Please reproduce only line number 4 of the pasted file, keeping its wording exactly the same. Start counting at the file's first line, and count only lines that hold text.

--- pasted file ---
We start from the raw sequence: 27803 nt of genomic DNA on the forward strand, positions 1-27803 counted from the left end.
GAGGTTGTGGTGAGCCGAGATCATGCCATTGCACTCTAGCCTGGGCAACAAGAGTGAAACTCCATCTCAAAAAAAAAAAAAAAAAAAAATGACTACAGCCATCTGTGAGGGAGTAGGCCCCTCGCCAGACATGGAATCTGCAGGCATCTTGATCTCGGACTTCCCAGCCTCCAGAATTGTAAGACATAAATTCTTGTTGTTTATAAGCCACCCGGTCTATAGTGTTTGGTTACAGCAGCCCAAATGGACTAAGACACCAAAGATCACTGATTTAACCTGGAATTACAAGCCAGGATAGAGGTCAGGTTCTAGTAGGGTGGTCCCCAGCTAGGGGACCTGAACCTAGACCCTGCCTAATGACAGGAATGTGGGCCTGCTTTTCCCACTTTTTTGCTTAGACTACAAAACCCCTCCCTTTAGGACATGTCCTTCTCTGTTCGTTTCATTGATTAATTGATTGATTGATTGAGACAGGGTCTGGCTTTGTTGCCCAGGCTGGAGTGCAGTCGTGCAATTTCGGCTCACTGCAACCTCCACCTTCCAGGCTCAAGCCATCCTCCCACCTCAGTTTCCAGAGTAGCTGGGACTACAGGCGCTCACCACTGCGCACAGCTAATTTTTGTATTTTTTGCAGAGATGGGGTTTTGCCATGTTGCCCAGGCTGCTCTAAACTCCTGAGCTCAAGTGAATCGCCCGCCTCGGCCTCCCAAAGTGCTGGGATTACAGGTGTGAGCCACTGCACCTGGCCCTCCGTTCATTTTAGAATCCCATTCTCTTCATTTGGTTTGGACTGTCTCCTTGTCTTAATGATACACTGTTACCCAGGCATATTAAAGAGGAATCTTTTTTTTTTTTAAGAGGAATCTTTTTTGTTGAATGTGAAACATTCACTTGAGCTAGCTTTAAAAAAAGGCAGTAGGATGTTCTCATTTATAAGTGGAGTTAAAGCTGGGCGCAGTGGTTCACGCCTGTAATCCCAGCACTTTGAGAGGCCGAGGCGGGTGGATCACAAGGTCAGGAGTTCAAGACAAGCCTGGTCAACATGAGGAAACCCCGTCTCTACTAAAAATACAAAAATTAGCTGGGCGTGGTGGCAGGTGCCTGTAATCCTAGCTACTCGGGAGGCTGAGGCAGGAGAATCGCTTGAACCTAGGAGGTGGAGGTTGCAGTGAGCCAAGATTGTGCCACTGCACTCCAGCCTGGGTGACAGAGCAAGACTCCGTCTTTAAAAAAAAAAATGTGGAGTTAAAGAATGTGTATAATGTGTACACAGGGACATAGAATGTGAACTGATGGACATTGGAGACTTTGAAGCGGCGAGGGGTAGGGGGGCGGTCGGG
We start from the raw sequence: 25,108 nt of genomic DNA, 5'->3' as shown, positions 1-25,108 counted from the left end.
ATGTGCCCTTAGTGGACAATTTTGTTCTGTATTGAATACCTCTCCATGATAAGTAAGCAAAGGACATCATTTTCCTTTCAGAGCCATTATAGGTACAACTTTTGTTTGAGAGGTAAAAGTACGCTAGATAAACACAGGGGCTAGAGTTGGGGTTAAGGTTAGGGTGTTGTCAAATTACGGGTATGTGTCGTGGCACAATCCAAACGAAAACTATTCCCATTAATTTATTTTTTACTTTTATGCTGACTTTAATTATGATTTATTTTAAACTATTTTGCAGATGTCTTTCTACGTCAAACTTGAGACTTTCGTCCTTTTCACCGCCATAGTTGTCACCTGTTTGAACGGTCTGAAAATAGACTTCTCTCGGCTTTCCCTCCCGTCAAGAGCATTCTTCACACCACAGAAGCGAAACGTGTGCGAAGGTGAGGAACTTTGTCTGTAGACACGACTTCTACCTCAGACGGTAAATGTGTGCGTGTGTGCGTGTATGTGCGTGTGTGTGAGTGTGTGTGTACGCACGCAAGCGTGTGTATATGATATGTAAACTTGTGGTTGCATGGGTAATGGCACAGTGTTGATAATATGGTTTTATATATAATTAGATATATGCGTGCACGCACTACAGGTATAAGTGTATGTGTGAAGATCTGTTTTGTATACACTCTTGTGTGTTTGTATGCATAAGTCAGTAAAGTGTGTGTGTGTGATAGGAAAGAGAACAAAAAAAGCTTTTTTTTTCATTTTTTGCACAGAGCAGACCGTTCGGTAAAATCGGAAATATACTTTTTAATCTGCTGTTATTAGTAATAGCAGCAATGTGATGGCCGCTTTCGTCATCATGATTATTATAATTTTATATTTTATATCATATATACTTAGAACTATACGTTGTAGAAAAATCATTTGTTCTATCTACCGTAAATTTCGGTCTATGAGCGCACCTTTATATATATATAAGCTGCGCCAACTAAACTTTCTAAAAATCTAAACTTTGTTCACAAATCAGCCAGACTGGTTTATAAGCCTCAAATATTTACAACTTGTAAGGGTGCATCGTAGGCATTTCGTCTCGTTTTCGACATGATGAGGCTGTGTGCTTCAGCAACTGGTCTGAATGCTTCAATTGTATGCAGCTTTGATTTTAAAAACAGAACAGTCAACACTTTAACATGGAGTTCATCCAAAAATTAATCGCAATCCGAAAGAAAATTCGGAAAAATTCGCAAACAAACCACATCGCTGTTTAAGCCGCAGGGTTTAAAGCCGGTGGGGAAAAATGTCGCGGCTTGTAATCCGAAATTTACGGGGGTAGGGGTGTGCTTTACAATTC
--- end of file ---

ATGTGCCCTTAGTGGACAATTTTGTTCTGTATTGAATACCTCTCCATGATAAGTAAGCAAAGGACATCATTTTCCTTTCAGAGCCATTATAGGTACAACTTTTGTTTGAGAGGTAAAAGTACGCTAGATAAACACAGGGGCTAGAGTTGGGGTTAAGGTTAGGGTGTTGTCAAATTACGGGTATGTGTCGTGGCACAATCCAAACGAAAACTATTCCCATTAATTTATTTTTTACTTTTATGCTGACTTTAATTATGATTTATTTTAAACTATTTTGCAGATGTCTTTCTACGTCAAACTTGAGACTTTCGTCCTTTTCACCGCCATAGTTGTCACCTGTTTGAACGGTCTGAAAATAGACTTCTCTCGGCTTTCCCTCCCGTCAAGAGCATTCTTCACACCACAGAAGCGAAACGTGTGCGAAGGTGAGGAACTTTGTCTGTAGACACGACTTCTACCTCAGACGGTAAATGTGTGCGTGTGTGCGTGTATGTGCGTGTGTGTGAGTGTGTGTGTACGCACGCAAGCGTGTGTATATGATATGTAAACTTGTGGTTGCATGGGTAATGGCACAGTGTTGATAATATGGTTTTATATATAATTAGATATATGCGTGCACGCACTACAGGTATAAGTGTATGTGTGAAGATCTGTTTTGTATACACTCTTGTGTGTTTGTATGCATAAGTCAGTAAAGTGTGTGTGTGTGATAGGAAAGAGAACAAAAAAAGCTTTTTTTTTCATTTTTTGCACAGAGCAGACCGTTCGGTAAAATCGGAAATATACTTTTTAATCTGCTGTTATTAGTAATAGCAGCAATGTGATGGCCGCTTTCGTCATCATGATTATTATAATTTTATATTTTATATCATATATACTTAGAACTATACGTTGTAGAAAAATCATTTGTTCTATCTACCGTAAATTTCGGTCTATGAGCGCACCTTTATATATATATAAGCTGCGCCAACTAAACTTTCTAAAAATCTAAACTTTGTTCACAAATCAGCCAGACTGGTTTATAAGCCTCAAATATTTACAACTTGTAAGGGTGCATCGTAGGCATTTCGTCTCGTTTTCGACATGATGAGGCTGTGTGCTTCAGCAACTGGTCTGAATGCTTCAATTGTATGCAGCTTTGATTTTAAAAACAGAACAGTCAACACTTTAACATGGAGTTCATCCAAAAATTAATCGCAATCCGAAAGAAAATTCGGAAAAATTCGCAAACAAACCACATCGCTGTTTAAGCCGCAGGGTTTAAAGCCGGTGGGGAAAAATGTCGCGGCTTGTAATCCGAAATTTACGGGGGTAGGGGTGTGCTTTACAATTC